I HAVE just walked the Newcastle Street circuit to be used for this weekend’s Coates Hire Newcastle 500.
My first thought was ‘there’s a lot going on here..’
My second was ‘Where has Newcastle been all this time?’.
I’ve never been to Newcastle and at no point had I ever sat down and gone ‘let’s go there on a holiday’, or for any other reason.
But with the sun shining today, temperatures are in the high 20s and the beaches are spotted with people surfing and sunbathing.
There are nice cafe’s with good Coffee – an important recce’ item for any race meeting – and many historical, impressive buildings in and around the precinct that give the place a somewhat Euro vibe.
I like impressive, historical buildings so for me, that ticks a box.
I’ve only been here six or seven hours but Newcastle has gone from a place that I’d never visit to one that, should I be driving down the M1 Motorway at some point in the future, I may now consider popping in for a mosey around.
Who knows what it will be like at the end of the weekend?
We don’t yet know how this track will perform as an actual racing circuit, but under these deep blue skies and alongside the deep blue sea, this will be a circuit hard to match in terms of visual spectacle.
The run down the hill from turn two, through three, four and five will unquestionably become an iconic bit of Australian Motor Racing, in the same way that the Senna Chicane is to Adelaide and the Beach Chicane is to the Gold Coast.
As a visual selling point for Newcastle is it almost unparalleled: high-rise living on the left, sweeping road plunging down a hill in the middle and bright sandy beaches buffering an ocean on the right.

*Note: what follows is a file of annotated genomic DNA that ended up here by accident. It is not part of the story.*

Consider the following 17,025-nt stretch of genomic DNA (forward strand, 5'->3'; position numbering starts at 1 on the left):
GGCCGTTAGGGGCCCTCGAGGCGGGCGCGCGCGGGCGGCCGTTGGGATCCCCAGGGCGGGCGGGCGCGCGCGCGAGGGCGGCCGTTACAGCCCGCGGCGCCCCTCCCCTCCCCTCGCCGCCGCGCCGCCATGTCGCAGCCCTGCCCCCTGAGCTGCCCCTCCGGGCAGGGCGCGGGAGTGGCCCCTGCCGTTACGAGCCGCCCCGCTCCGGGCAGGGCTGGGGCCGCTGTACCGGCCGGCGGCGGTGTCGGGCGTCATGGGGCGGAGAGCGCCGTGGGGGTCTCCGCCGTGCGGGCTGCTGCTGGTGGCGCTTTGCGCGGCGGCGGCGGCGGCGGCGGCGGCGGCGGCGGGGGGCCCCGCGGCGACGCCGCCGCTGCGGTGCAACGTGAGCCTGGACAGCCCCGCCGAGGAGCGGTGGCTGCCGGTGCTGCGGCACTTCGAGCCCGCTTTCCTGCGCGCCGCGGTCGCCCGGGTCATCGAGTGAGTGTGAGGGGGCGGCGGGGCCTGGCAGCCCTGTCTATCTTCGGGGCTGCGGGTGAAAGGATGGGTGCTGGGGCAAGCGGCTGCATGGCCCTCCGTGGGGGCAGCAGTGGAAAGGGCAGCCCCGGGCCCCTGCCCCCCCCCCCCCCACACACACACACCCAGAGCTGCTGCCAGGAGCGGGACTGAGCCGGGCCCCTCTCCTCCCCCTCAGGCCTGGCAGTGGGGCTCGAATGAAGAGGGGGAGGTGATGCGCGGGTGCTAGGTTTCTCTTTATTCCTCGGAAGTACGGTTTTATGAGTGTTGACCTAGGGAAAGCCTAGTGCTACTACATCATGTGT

It’s stunning. Monaco-esq, even. The camber, elevation change and flow are impressive.
The run down towards the hairpin at the back of the circuit, past Fort Scratchley, is similarly impressive.
The front straight and pit lane borders the harbour and already there’s large boats parked up on the run in to turn one, ready to capture an impressive view of a tricky left hander before the climb up Watt street.
Behind the paddock it’s cool, shaded and grassy. The concert area is massive. The grandstands all seem to be in positions where good stuff will happen.
Good viewing will not be a drama at this place.
As I said, we don’t know if this place will actually produce great motor racing, but it will almost certainly produce great drama one way or another.
It’s the perfect place for a championship decider.
I respect that some people don’t want their life to be disrupted by a motor race, though I can’t abide by those who take to vandalism to get their point across; surely their are other ways.
But perhaps the best outcome from this weekend is that irrespective of this circuit being a success or not, hopefully the sport can convince these people that, even if they still don’t like it, its a worthwhile addition to the city’s event schedule.
It’s already put Newcastle on the radar for me and I’d barely thought of the place before this weekend.
I’ll finish with a story: two years ago, colleagues of mine based in the UK were sitting, probably shivering in a typically cold, dark and horrible English autumn, watching the Gold Coast 600 on their TV.
What they saw was sweeping beaches, an impressive skyline, blue skies and visuals that captivated them.
They subsequently booked a holiday there for a week after the Bathurst 12 Hour a year later, spending cash on flights, hotels, food and more.
If there’s doubt that events like this don’t have a positive influence on tourism, there’s proof of one such instance: and I’m sure there’s more.
Based on a positive first impression today, I’d suggest people watching this weekend, once they get a load of the scenery this circuit has to offer, may well do the same.
I’d like to point out now that the organisers have placed the media centre in a function room, just exiting turn one.
And while that may sound fine, I’ll add that it’s above the Customs House Hotel, which is a fully functioning pub and restaurant.
This could be the most genius idea ever because the one thing the media like more than having an opinion, is having a drink.
And while I would never cast my colleagues in the media in an unfavourable light by suggesting that they may enjoy a beverage at some point across the weekend, perhaps consider this if a spelling or grammatical error or two works into circulation..
WORDS & PHOTOS: Richard Craill